Bumble Love

by Daisy

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The introduction of a new plant, Luffa aegyptiaca, to the garden has had several consequences:

  • New look for the side of the house

  • These great things

  • Bumble bees

Carpenter bees we’ve always had in great numbers, loving up the blueberries and putting holes in the joists beneath the carport roof.

But these bees, bumbles, great, furry bumbles the size of elephants hurtling around–they’re new to the garden, especially in such noticeable numbers.

I’m very glad I’m not buzz-averse, because these things are the apex of bee-dom.

They’re all you’d ever want from the family Apidae in terms of importance and iconic presence.

And, they’re absolutely in love with the luffa blossoms, hurtling themselves with vigor to and fro them from daybreak until dawn.

Until I started looking into it, I was unaware the bumblebee was a threatened species.  The Xerces Society has an interesting overview of the situation (here), including a pdf fact sheet on the subject and a plea to send in photos of sightings of three of the most endangered of the bumbles.

Every time I grow something different, especially something off-the-beaten path, like these luffas, I learn something new.  And it’s usually something I never would have suspected.

Already waiting for those late winter seed catalogs so I can start picking out something wild.

What has your garden taught you this year?



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{ 8 comments… read them below or add one }

Diane October 3, 2011 at 3:31 am

My friend has Nasturtians on his 8th floor balcony and yesterday they were covered in bumble bees! He was impressed!

Emily October 3, 2011 at 5:12 am

You are reminding me that I didn’t plant the seeds from my aunt! I was worried we didn’t have enough sun, and now they’re waiting. I hope they will sprout next year (and taut we have enough sunlight)!

Pat @ Elegantly, Gluten-Free October 3, 2011 at 5:50 am

What fascinating creatures bees are! I love your bumbles!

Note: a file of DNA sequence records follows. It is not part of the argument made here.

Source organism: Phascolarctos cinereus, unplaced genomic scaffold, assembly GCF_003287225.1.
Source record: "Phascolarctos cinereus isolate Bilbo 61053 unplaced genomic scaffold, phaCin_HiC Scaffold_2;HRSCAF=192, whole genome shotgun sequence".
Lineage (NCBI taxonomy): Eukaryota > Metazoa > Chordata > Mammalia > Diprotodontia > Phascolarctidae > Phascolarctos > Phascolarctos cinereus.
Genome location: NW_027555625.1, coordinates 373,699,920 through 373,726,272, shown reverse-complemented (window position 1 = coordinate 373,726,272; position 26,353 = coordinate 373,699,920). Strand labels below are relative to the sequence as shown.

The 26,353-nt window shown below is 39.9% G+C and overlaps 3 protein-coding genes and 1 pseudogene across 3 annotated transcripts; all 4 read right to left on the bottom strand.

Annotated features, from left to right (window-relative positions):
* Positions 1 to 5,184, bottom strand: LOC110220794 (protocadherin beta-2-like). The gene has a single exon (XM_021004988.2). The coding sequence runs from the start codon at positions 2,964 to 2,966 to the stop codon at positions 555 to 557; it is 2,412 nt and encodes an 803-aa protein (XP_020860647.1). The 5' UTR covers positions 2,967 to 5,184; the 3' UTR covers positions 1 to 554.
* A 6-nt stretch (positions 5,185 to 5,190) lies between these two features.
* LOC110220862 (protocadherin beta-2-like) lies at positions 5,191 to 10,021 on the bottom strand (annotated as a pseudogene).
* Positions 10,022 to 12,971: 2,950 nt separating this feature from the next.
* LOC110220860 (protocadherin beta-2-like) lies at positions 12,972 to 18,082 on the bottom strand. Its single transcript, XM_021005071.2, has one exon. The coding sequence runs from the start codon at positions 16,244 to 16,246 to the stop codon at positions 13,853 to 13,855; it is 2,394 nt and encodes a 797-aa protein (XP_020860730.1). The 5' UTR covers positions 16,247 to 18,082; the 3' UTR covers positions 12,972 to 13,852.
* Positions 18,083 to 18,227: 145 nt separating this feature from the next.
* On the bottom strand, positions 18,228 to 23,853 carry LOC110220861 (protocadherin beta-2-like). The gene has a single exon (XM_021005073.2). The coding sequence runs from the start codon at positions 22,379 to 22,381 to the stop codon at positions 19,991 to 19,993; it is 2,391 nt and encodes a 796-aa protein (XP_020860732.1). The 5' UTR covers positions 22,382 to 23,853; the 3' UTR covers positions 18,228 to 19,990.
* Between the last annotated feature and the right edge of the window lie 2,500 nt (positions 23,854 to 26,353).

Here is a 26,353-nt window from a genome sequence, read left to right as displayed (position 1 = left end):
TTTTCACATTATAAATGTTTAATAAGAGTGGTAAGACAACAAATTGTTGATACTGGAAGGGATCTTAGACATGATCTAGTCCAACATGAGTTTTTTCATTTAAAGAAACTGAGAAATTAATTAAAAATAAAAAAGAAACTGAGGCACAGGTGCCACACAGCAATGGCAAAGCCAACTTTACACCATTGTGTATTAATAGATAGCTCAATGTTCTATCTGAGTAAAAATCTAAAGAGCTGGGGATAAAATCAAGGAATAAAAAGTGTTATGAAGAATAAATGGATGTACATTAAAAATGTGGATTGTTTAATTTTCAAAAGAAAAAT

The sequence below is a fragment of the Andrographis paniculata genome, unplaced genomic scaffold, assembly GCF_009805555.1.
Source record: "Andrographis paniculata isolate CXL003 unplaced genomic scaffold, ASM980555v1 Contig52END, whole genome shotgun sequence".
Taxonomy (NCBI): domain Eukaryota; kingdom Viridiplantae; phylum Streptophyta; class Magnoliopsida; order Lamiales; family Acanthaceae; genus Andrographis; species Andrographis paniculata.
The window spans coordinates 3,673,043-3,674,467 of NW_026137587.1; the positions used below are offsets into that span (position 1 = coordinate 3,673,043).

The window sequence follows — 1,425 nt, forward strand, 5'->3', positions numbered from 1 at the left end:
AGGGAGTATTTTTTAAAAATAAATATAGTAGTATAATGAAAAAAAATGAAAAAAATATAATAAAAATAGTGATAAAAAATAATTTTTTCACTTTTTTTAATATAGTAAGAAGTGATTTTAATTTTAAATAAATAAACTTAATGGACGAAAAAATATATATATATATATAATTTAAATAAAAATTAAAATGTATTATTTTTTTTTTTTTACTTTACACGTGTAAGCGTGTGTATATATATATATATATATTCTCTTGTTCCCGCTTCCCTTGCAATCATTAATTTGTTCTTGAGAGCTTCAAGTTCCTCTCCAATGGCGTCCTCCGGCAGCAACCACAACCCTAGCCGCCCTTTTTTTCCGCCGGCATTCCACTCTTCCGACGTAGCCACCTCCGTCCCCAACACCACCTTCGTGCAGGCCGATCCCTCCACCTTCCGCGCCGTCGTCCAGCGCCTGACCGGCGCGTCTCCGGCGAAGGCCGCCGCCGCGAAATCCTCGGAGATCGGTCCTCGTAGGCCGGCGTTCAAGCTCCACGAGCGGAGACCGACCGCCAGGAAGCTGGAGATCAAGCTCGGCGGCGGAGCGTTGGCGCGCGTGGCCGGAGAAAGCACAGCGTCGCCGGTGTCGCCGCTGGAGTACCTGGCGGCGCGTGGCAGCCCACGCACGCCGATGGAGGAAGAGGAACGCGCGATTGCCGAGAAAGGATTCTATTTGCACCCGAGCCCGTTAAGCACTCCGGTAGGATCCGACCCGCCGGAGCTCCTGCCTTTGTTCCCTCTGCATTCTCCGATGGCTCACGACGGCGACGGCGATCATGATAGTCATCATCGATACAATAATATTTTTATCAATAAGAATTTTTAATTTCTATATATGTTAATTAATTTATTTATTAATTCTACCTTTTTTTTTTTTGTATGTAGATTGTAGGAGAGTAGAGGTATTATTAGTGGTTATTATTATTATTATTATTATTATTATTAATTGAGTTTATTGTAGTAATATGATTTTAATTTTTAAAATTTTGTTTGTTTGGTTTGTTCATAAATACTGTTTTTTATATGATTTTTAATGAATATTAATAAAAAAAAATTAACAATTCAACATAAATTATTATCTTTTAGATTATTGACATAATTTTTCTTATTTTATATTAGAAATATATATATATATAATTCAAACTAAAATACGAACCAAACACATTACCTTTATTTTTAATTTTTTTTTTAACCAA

Fuzzy October 3, 2011 at 7:59 am

This year my garden taught me that plants can be pretty forgiving if you give them a great start. There were days I forgot to water the beds, but I come out in a rush and see they were just fine without me. Still got the best cucumbers this season. I learned not to baby everything, let the plant do what it does naturally.

Lisa Pie October 3, 2011 at 10:20 am

I have grown loofahs for the last 4 or 5 years and there is nothing like them to bring the bees to the garden! Love them. They will grow up anything, a wall, a trellis, a fence, whatever is near them.

AuntiePatricia October 3, 2011 at 11:16 am

i saw a video yesterday in which a woman talked about losing the bees that had been her friends for over ten years, after they installed a “smart meter”.

bees apparently don’t like all that wireless ‘communication’, as they too use the air waves to communicate and they can’t do what they need to do to survive and thrive in our modern environment that is inundated with electromagnetic fields. so sad.

i use ethernet with my computer rather than wifi but apparently many of my neighbors wifi — i can pick up half a dozen other channels through the air.

i measure stray electricity with my “ghost meter” – an EMF meter.

i feel the pollution when it gets strong, in my heart and head. i can only imagine how our modern technology interferes with the bees’ activities. EMF is the new pollution – invisible pollution… our modern “lead cooking pots”.

Dee October 3, 2011 at 2:15 pm

A pest control person I met called carpenter bees “termites on steroids.” 😉

Tami October 5, 2011 at 11:59 pm

I am so horribly jealous that you can get luffa to grow like that. I can’t grow one single plant, and I’ve tried for years. I don’t think that they like the weather here in WAY upstate NY!

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